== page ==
It is being claimed the digitisation of property title deeds is in fact a breach of Australia’s founding document.
A viral claim is even suggesting the move away from paper-based admin may in some way be linked to the proposed Indigenous voice to parliament.
But the claim is false. There’s nothing within the Australian Constitution about title deeds and requirements for hard copies of documents. Instead, laws in states and territories make clear the digitisation of documents is perfectly legal.
“What is the real reason for the Voice, other than to destroy our Constitution and give the Government the opportunity to land grab, charge exorbitant taxes, rates and levies and steal our land titles (which have been digitalised and sold off to PEXA) – they can be removed at a ‘flick of a switch’. We no longer have access to original title deeds or ‘parchments’,” the post begins.
The author claims to have participated in a Zoom meeting with a constitutional law expert “who knows our real laws” and knows what the government is “trying to do”.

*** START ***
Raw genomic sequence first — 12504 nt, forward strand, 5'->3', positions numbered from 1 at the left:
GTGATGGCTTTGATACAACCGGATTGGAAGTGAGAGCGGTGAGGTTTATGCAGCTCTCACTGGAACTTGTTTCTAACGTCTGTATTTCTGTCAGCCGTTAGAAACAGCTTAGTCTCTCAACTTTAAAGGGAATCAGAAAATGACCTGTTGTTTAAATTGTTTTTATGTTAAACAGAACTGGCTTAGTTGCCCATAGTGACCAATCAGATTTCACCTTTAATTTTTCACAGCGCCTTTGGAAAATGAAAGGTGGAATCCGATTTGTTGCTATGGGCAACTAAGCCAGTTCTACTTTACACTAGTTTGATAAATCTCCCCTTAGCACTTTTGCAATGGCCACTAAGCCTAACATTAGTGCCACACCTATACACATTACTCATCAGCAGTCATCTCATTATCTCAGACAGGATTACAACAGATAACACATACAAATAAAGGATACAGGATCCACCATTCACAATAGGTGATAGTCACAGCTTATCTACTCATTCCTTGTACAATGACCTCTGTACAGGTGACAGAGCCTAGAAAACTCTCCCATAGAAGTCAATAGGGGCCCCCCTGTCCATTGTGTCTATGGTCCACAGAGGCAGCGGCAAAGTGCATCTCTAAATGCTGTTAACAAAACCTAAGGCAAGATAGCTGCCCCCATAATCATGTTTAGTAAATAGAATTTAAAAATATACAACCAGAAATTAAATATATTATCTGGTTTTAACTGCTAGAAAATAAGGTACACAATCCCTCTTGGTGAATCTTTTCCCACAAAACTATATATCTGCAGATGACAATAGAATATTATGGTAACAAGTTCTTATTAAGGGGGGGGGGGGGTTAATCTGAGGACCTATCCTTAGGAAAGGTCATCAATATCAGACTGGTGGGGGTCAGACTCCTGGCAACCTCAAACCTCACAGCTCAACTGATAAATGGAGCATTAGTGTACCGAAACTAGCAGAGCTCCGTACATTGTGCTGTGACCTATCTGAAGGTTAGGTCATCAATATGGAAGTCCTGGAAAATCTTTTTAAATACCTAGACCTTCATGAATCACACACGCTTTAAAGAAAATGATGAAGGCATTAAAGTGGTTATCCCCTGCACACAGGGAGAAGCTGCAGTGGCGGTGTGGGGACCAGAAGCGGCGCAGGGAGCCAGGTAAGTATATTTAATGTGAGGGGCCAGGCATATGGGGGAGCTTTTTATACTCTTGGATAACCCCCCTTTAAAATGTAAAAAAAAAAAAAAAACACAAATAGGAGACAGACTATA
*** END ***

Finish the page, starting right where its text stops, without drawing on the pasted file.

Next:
“A property owner must be provided with their Certificate of Title (original) in paper form,” the author claims.
To not do so is “illegal under our current Constitution,” they add.
The post then raises the 1967 referendum and includes a template letter to send to senators and MPs.
The confused post does not make clear how the digitisation of documents is linked to the voice proposal.
However, there is certainly nothing within the pages of the constitution relating to requirements for hard copies over digitised versions of land titles.
The word ‘deeds’ does not appear at all, and references to ‘certificate’ ‘title’ and ‘paper’ have nothing to do with land ownership documents.
“Indeed, that change has already happened in all Australian jurisdictions,” he told AAP FactCheck in an email.
All states and territories passed uniform laws to allow electronic conveyancing between 2013 and 2020.
The claim that the constitution states a property owner must be provided with their certificate of title in paper form is false.
There is no mention of land or property titles in the constitution, nor is there mention of format requirements.
Laws in states and territories make clear the digitisation of documents is perfectly legal.
False – The claim is inaccurate.